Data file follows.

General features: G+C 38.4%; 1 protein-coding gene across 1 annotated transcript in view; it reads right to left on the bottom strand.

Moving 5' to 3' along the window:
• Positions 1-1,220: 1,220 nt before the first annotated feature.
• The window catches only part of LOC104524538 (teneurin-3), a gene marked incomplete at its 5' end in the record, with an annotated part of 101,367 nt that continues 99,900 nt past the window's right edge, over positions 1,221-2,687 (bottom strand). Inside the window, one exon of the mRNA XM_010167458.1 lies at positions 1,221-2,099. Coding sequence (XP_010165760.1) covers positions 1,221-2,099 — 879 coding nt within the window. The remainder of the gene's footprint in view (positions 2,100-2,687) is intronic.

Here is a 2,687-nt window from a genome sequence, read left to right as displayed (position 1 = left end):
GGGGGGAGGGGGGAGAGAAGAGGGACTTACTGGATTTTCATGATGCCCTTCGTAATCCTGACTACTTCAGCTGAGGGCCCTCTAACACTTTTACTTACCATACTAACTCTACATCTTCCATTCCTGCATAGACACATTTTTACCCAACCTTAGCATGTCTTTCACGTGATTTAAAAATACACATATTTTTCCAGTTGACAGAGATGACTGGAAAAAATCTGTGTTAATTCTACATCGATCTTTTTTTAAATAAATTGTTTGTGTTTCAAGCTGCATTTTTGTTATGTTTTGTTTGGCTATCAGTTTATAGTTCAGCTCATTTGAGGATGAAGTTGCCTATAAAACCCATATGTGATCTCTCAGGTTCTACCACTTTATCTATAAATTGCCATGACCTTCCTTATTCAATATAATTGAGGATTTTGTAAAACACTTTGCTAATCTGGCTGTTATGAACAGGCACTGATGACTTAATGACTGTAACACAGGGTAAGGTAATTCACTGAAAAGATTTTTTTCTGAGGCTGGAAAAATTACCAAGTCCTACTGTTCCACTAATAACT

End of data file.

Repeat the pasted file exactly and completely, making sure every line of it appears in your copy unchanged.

General features: G+C 38.4%; 1 protein-coding gene across 1 annotated transcript in view; it reads right to left on the bottom strand.

Moving 5' to 3' along the window:
• Positions 1-1,220: 1,220 nt before the first annotated feature.
• The window catches only part of LOC104524538 (teneurin-3), a gene marked incomplete at its 5' end in the record, with an annotated part of 101,367 nt that continues 99,900 nt past the window's right edge, over positions 1,221-2,687 (bottom strand). Inside the window, one exon of the mRNA XM_010167458.1 lies at positions 1,221-2,099. Coding sequence (XP_010165760.1) covers positions 1,221-2,099 — 879 coding nt within the window. The remainder of the gene's footprint in view (positions 2,100-2,687) is intronic.

Here is a 2,687-nt window from a genome sequence, read left to right as displayed (position 1 = left end):
GGGGGGAGGGGGGAGAGAAGAGGGACTTACTGGATTTTCATGATGCCCTTCGTAATCCTGACTACTTCAGCTGAGGGCCCTCTAACACTTTTACTTACCATACTAACTCTACATCTTCCATTCCTGCATAGACACATTTTTACCCAACCTTAGCATGTCTTTCACGTGATTTAAAAATACACATATTTTTCCAGTTGACAGAGATGACTGGAAAAAATCTGTGTTAATTCTACATCGATCTTTTTTTAAATAAATTGTTTGTGTTTCAAGCTGCATTTTTGTTATGTTTTGTTTGGCTATCAGTTTATAGTTCAGCTCATTTGAGGATGAAGTTGCCTATAAAACCCATATGTGATCTCTCAGGTTCTACCACTTTATCTATAAATTGCCATGACCTTCCTTATTCAATATAATTGAGGATTTTGTAAAACACTTTGCTAATCTGGCTGTTATGAACAGGCACTGATGACTTAATGACTGTAACACAGGGTAAGGTAATTCACTGAAAAGATTTTTTTCTGAGGCTGGAAAAATTACCAAGTCCTACTGTTCCACTAATAACT